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Your Environment. Your Health.

Working with Communities to Understand and Address PFAS Exposures

Partnerships for Environmental Public Health (PEPH)

March 25, 2020

omelette in a skillet being placed on a plate

Per- and polyfluoroalkyl substances (PFAS) have been featured in the news recently as “forever chemicals.” They are found globally and have been detected in soil, surface water and groundwater, wildlife, and humans. While researchers have established links between exposure to some PFAS and disease, many of these chemicals have not been studied and there is still much to learn about how PFAS may be affecting human health. With all of this attention and our evolving scientific understanding, some community members question what it means for their health and what they can do to reduce or prevent their exposures. In this webinar, we heard from three experts who have been examining PFAS and working with communities to address their concerns. They addressed our current knowledge, highlighted accomplishments, discussed the importance of working with communities, and noted research and communication opportunities.

Presentations

Experts

Detlef Knappe, Ph.D.

Detlef Knappe, Ph.D., is the S. James Ellen Distinguished Professor of Civil, Construction, and Environmental Engineering at North Carolina State University. He is interested in drinking water quality and treatment, water reuse, organic micropollutants, development of water treatment processes for polar and persistent organic pollutants, and the fate of organic pollutants in solid waste landfills. He is a trustee of the American Water Works Association’s Water Science and Research Division and a member of the North Carolina Secretaries’ Science Advisory Board.

Laurel Schaider, Ph.D.

Laurel Schaider, Ph.D., is a research scientist at Silent Spring Institute, where she leads the institute’s water quality research on PFAS and other contaminants of emerging concern. Her research focuses on characterizing PFAS exposures from drinking water, understanding health effects associated with PFAS, identifying other sources of PFAS exposure such as food packaging, investigating socioeconomic disparities in exposures to drinking water contaminants, and working with communities to develop research studies and resources to address their concerns.

Phil Brown, Ph.D.

Phil Brown, Ph.D., is University Distinguished Professor of Sociology and Health Sciences at Northeastern University, and he also directs Northeastern’s Social Science Environmental Health Research Institute. His current research includes multiple projects on PFAS (including biomonitoring, analysis of activism, water monitoring, and policy analysis), biomonitoring and household exposure, social policy concerning flame retardants, the ethics of reporting back research data to participants, data privacy, and health social movements.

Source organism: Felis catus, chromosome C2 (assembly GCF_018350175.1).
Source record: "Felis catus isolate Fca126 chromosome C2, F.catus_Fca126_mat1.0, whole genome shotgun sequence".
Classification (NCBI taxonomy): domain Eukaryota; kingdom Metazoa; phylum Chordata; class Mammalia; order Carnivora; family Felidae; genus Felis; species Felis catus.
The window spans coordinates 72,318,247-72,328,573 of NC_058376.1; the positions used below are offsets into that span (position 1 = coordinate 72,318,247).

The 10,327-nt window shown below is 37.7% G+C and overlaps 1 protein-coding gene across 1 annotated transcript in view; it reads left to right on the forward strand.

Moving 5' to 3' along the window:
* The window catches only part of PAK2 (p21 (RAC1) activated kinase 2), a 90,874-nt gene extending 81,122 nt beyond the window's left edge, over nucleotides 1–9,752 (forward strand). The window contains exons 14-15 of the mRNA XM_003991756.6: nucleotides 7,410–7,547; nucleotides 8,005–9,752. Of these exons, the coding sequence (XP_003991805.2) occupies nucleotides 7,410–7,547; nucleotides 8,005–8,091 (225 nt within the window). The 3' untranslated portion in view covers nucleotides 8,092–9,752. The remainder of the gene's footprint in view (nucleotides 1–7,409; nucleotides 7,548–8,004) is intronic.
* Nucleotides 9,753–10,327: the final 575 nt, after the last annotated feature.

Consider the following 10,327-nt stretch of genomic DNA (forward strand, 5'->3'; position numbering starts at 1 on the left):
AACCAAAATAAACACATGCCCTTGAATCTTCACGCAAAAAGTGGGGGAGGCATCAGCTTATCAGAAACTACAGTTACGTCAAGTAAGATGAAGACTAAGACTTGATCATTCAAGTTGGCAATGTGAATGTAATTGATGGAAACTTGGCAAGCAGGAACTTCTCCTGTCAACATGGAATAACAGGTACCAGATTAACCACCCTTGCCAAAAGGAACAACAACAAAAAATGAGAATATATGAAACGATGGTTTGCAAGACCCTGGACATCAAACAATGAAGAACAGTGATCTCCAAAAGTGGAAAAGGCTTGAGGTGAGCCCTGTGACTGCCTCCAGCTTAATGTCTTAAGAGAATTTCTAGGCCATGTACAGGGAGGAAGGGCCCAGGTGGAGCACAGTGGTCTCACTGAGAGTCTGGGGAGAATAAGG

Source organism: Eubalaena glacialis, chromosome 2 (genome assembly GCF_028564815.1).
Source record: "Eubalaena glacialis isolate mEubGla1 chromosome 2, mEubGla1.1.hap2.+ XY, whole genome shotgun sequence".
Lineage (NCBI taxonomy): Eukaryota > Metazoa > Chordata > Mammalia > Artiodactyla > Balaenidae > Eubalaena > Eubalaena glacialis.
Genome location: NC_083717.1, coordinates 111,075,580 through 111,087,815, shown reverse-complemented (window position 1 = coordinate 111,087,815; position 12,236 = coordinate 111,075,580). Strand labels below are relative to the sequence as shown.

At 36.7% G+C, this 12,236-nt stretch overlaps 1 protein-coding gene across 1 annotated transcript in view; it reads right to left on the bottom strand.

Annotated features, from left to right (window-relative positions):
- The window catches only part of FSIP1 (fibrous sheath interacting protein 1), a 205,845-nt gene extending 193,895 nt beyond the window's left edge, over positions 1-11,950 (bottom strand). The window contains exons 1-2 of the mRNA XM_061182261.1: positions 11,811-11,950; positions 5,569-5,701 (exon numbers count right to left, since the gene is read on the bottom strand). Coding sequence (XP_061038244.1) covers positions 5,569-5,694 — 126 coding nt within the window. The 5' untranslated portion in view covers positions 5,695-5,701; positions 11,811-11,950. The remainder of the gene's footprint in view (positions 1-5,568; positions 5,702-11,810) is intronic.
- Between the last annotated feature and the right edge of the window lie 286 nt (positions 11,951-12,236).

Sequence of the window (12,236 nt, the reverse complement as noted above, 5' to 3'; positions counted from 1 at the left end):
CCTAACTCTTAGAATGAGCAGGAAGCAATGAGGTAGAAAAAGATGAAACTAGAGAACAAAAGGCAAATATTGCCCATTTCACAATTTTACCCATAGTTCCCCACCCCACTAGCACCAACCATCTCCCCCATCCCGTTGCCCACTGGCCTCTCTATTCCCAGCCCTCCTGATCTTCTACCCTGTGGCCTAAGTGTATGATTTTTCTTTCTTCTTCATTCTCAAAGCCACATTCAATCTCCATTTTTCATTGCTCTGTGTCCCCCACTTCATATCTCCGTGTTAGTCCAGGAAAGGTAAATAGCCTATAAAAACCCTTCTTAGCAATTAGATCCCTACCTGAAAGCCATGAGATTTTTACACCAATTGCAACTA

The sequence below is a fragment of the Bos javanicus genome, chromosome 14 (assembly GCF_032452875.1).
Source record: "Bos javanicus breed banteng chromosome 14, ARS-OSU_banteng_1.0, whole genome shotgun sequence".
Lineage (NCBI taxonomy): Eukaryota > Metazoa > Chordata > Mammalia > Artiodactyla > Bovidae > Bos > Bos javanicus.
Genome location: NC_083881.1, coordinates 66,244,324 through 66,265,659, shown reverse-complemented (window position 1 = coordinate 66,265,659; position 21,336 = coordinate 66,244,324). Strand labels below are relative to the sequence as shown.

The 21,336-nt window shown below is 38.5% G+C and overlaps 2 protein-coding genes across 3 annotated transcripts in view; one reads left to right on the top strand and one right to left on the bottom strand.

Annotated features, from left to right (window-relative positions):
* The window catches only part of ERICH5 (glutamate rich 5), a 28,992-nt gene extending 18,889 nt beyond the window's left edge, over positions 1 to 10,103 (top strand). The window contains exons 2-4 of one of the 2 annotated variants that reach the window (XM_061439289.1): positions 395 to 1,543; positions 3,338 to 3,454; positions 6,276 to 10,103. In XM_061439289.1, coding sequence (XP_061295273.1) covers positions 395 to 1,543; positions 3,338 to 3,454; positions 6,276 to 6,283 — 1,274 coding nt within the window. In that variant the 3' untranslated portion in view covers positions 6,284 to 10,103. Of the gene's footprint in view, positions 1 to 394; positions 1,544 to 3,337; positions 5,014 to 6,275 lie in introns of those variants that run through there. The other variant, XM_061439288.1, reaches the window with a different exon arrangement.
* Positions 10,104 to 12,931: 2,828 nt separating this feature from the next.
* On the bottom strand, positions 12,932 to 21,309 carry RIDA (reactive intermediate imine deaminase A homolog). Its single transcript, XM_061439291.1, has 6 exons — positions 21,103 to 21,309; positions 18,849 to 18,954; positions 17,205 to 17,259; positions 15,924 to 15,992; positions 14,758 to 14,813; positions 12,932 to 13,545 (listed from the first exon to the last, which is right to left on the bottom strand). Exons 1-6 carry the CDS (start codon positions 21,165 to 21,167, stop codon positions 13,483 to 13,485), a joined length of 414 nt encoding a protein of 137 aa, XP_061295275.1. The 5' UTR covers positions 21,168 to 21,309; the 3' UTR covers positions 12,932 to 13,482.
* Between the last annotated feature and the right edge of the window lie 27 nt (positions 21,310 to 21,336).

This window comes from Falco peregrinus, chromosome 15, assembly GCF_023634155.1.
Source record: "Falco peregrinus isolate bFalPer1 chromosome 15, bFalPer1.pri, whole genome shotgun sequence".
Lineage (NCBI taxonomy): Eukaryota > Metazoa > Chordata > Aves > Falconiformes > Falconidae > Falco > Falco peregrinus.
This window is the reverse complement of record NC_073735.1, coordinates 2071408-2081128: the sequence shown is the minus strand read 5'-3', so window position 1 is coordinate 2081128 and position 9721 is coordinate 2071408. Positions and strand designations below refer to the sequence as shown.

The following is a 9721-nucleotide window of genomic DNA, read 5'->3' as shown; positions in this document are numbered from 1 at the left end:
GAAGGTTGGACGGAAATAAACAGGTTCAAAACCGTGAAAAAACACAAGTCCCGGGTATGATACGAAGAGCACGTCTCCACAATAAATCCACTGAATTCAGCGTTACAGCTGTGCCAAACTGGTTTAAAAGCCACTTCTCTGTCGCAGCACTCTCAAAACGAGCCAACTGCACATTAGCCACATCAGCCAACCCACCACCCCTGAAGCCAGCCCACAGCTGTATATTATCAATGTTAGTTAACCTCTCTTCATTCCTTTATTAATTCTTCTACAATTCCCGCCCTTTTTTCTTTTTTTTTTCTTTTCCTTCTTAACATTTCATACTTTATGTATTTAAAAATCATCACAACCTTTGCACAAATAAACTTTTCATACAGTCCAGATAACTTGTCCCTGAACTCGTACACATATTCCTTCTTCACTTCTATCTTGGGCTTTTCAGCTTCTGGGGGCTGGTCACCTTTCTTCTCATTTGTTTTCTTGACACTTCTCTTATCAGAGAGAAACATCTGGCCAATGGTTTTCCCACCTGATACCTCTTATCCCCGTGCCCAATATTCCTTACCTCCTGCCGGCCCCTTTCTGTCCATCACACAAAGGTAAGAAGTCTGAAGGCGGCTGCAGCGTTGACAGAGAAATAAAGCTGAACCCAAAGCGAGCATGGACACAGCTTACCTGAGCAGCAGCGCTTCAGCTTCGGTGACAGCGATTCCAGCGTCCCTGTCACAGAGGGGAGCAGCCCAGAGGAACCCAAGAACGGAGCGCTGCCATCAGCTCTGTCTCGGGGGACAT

For More Information

Center for Environmental and Health Effects of PFAS
This center, housed at North Carolina State University, aims to determine the toxicity and bioaccumulation potential of PFAS and to devise methods of prevention and remediation that will restore the quality of affected North Carolinians’ water.

Per- and Polyfluoroalkyl Substances - The Social Discovery of a Class of Emerging Contaminants
A project affiliated with the Social Science Environmental Health Research Institute at Northeastern University.

Perfluoroalkyl and Polyfluoroalkyl Substances (PFAS)
NIEHS’s overview of PFAS.

PFAS and Children’s Health
In this podcast, learn about PFAS and how researchers are working to understand how they may impact early development in children.

PFAS Exchange
An online resource center about PFAS contaminants in drinking water - helping communities understand their exposures and take action to protect their health.

STEEP - Sources, Transport, Exposure & Effects of PFAS
This center, housed at the University of Rhode Island, addresses the ubiquitous human health threat of PFAS through rigorous interdisciplinary science to redefine dose exposure benchmarks, develop novel detection techniques, and prepare communities to expect long-term solutions for contaminated sites.

We want your feedback!

Send comments, questions, and suggestions for future webinar topics to peph@niehs.nih.gov.

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